Weierstrass M-Test: Definition
Let Mn(x) represent a nonnegative sequence of real numbers of n terms such that the summation of all terms in Mn is less than infinity. For a sequence Fn(x) consisting of real-valued functions or complex-valued functions on the interval [x1, x2], if the following inequalities hold true:
Becomes defined for all x within the closed interval [x1, x2]. For each n term in Mn(x), the Weierstrass M-Test must be held true for the convergence properties to exist on Fn(x).
Weierstrass M-Test Proof
Convergence tests such as the M-Test follows the similar purpose of using Direct Comparison or Limit Comparison Tests (Ringstrom, 2011). If a larger summation, acting as the upper bound to Fn(x), converges, then series like Fn(x) and smaller must converge due to comparison.
In similar footsteps to comparison testing, we denote the summation of a series by:
Where Sn(x) is the sum of n-terms for F(x). Then for m < n terms, we can set an equality for the difference of two sums based on how many terms were added up:
Pay attention to where the values m and n are located. Since we set m to be always less than n, the sum Sk(x) is set to add terms k = 1 to k = n. The sum Sk(x) for when m is implemented will always be a smaller interval since now the sum adds terms k = 1 to k = m. More terms are added up within Sn(x), thus Sn(x) has its terms k = 1 to k = m cut off and be changed to represent terms k = m + 1 to k = n.
The absolute value bars can be absorbed around sequence Fk(x) to change the equality into an inequality of less than or equals to.
We can replace the symbol representation of the absolute of sequence Fk(x) with Mk. We know that the absolute difference between two sums should be less than infinity. Letting the sum of Mk be less than infinity carries on that property.
The focus then goes on proving Mk to converge from other available tests, like the Ratio Test or the P-Series Test.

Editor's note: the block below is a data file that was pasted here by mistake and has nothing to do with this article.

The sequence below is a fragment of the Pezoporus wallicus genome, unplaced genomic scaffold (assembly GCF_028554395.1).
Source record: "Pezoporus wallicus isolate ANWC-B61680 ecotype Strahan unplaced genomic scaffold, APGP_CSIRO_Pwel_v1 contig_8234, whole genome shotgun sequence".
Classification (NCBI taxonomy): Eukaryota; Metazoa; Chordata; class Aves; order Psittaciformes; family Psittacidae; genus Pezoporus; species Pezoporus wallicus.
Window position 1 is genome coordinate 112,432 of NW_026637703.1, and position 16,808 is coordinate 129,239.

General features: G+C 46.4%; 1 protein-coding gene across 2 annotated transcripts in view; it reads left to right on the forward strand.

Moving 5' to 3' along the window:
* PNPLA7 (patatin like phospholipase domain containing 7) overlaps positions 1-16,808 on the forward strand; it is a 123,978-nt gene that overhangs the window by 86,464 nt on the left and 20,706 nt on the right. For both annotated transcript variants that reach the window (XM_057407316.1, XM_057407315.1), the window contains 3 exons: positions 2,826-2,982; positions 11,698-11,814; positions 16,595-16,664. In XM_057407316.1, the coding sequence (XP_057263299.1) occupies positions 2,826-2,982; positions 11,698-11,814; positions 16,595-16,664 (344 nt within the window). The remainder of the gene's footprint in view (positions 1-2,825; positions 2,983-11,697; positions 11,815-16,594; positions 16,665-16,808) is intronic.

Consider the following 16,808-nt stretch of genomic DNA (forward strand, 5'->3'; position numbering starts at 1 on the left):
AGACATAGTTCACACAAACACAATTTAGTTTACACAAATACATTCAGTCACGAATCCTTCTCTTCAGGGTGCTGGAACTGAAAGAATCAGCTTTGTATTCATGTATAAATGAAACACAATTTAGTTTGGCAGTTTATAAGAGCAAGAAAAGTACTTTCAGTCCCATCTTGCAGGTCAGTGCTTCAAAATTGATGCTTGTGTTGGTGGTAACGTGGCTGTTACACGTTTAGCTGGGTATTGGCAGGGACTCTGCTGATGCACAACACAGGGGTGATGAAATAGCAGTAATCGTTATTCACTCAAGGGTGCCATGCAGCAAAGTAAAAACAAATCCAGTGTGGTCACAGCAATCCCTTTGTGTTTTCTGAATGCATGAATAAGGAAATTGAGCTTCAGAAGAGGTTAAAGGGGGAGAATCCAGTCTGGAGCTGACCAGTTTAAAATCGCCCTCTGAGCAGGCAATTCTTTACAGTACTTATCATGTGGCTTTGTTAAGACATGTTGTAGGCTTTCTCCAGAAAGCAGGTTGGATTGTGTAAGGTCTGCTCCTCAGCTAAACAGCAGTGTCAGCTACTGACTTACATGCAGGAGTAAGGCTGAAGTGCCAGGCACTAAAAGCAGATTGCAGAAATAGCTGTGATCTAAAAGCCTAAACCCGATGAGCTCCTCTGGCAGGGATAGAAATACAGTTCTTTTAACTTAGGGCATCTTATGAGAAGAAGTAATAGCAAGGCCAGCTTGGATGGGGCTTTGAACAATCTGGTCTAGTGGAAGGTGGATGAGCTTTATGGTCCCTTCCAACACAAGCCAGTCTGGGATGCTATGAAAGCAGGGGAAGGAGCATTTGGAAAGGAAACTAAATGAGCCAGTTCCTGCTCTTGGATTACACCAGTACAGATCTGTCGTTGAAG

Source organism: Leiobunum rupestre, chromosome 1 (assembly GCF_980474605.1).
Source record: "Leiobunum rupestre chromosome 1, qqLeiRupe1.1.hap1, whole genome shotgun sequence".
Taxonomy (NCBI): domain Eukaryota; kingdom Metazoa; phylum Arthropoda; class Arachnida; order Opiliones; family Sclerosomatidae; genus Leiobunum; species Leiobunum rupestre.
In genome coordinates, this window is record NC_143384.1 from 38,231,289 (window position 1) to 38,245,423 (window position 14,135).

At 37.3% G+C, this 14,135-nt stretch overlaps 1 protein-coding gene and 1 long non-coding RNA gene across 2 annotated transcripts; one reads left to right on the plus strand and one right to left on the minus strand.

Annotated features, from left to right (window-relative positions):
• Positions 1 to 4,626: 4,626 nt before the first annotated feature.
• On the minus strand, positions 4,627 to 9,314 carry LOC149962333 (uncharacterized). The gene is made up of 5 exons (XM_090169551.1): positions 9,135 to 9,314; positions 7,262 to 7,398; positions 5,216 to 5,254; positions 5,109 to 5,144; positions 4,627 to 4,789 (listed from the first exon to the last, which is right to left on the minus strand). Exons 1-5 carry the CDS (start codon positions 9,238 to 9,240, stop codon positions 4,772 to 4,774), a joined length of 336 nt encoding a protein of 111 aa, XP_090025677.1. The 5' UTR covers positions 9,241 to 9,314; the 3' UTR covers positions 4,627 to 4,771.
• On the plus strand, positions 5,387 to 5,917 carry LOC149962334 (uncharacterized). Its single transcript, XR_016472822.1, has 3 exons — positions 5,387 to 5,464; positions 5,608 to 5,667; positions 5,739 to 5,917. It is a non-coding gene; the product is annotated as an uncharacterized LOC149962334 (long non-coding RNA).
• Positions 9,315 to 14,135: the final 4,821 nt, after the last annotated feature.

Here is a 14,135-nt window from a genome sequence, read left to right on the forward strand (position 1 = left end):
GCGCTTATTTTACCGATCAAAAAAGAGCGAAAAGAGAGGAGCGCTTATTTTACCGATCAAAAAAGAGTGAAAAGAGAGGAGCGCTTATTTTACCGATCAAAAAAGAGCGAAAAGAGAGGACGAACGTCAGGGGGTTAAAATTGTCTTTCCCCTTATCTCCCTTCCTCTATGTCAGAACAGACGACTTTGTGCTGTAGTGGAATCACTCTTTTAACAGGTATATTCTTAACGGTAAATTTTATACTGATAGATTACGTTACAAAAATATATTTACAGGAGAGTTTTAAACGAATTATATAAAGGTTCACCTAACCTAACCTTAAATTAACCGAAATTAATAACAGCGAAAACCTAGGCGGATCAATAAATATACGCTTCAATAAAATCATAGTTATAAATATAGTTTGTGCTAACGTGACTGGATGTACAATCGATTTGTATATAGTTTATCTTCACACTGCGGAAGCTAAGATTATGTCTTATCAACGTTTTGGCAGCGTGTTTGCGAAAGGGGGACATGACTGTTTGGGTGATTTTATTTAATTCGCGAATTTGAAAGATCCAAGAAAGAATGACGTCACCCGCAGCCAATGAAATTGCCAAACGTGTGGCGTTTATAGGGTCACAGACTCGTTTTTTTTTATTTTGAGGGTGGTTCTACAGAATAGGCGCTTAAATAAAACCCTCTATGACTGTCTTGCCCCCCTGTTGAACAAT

The Big Picture from the Proof
If m gets large enough and still be less than n, then the tested Mk represents the right-end portion of the original series h(x) for its m + 1 to n terms. The larger the m-value, the more precise the evaluation becomes on the right-most terms. Imagine as though you are telescoping the last few terms for their behavior on converging to one number.
If the terms m+1 to n can get proven to converge, then the remaining portion of terms k = 1 to k = m must be helping the m + 1 to n terms to converge.
Limitation of the M-Test
Notice that the definition of the M-Test only has the potential to prove a series (in question) is uniformly convergent.
This test cannot be used to show that a chosen series does not uniformly converge.
Since the sequence Mn(x) chosen to test for Fn(x) does not depend on the convergence for x values, it is possible to have chosen Mn(x) whose series does not converge but the individual terms do converge. One can still use a non-convergent sequence Mn(x) and conclude Fn(x) to being uniformly convergent.
For a given power series below, show that F(x) uniformly converges for the radius of convergence spanning [-1, 1].
Step 1: An appropriate Mn(x) must be determined where all its terms are larger or equal to the terms in F(x).
For a function G(x) that is F(x) ≤ G(x), G(x) = k-2 can be used within the interval [-1, 1].
Step 2: Choose a series test to determine that Mn(x) converges and conclude the converge of F(x) by the Weierstrass M-Test.
The P-Series Test states that for sequences in the form 1/kp, the sequence converges if p>1.
Since p = 2 > 1, then G(x) converges and by the Weierstrass M-Test, F(x) converges uniformly and absolutely.
Ringstrom, Hans. “A BRIEF INTRODUCTION TO UNIFORM CONVERGENCE.” Department of Mathematics, KTH Royal Institute of Technology, 2011, www.math.kth.se/math/GRU/2010.2011/SF1629/CTFYS/uniform.pdf.